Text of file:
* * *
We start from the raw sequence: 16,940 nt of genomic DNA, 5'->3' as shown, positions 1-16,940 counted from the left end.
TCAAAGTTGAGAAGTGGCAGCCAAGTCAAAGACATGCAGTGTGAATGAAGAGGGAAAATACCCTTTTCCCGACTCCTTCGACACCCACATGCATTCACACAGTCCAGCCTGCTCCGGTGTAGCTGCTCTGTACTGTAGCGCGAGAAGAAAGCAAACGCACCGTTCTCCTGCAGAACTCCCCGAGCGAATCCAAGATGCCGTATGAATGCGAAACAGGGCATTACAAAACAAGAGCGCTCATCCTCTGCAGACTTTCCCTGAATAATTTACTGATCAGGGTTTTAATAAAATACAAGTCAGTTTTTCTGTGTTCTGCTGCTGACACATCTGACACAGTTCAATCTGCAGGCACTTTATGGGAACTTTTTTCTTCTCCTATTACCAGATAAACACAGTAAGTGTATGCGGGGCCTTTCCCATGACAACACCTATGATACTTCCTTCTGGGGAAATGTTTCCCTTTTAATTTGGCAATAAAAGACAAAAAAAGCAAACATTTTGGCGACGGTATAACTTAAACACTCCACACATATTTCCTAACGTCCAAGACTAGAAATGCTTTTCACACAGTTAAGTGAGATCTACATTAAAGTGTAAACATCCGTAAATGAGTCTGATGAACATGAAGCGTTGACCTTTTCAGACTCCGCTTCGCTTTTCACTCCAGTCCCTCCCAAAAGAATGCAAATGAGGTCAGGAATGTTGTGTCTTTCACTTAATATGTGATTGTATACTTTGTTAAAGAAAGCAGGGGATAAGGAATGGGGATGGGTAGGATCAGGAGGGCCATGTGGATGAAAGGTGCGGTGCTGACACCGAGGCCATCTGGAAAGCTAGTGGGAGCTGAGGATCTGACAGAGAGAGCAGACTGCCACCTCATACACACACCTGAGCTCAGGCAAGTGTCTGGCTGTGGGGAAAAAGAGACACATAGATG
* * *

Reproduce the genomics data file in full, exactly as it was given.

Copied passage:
We start from the raw sequence: 16,940 nt of genomic DNA, 5'->3' as shown, positions 1-16,940 counted from the left end.
TCAAAGTTGAGAAGTGGCAGCCAAGTCAAAGACATGCAGTGTGAATGAAGAGGGAAAATACCCTTTTCCCGACTCCTTCGACACCCACATGCATTCACACAGTCCAGCCTGCTCCGGTGTAGCTGCTCTGTACTGTAGCGCGAGAAGAAAGCAAACGCACCGTTCTCCTGCAGAACTCCCCGAGCGAATCCAAGATGCCGTATGAATGCGAAACAGGGCATTACAAAACAAGAGCGCTCATCCTCTGCAGACTTTCCCTGAATAATTTACTGATCAGGGTTTTAATAAAATACAAGTCAGTTTTTCTGTGTTCTGCTGCTGACACATCTGACACAGTTCAATCTGCAGGCACTTTATGGGAACTTTTTTCTTCTCCTATTACCAGATAAACACAGTAAGTGTATGCGGGGCCTTTCCCATGACAACACCTATGATACTTCCTTCTGGGGAAATGTTTCCCTTTTAATTTGGCAATAAAAGACAAAAAAAGCAAACATTTTGGCGACGGTATAACTTAAACACTCCACACATATTTCCTAACGTCCAAGACTAGAAATGCTTTTCACACAGTTAAGTGAGATCTACATTAAAGTGTAAACATCCGTAAATGAGTCTGATGAACATGAAGCGTTGACCTTTTCAGACTCCGCTTCGCTTTTCACTCCAGTCCCTCCCAAAAGAATGCAAATGAGGTCAGGAATGTTGTGTCTTTCACTTAATATGTGATTGTATACTTTGTTAAAGAAAGCAGGGGATAAGGAATGGGGATGGGTAGGATCAGGAGGGCCATGTGGATGAAAGGTGCGGTGCTGACACCGAGGCCATCTGGAAAGCTAGTGGGAGCTGAGGATCTGACAGAGAGAGCAGACTGCCACCTCATACACACACCTGAGCTCAGGCAAGTGTCTGGCTGTGGGGAAAAAGAGACACATAGATG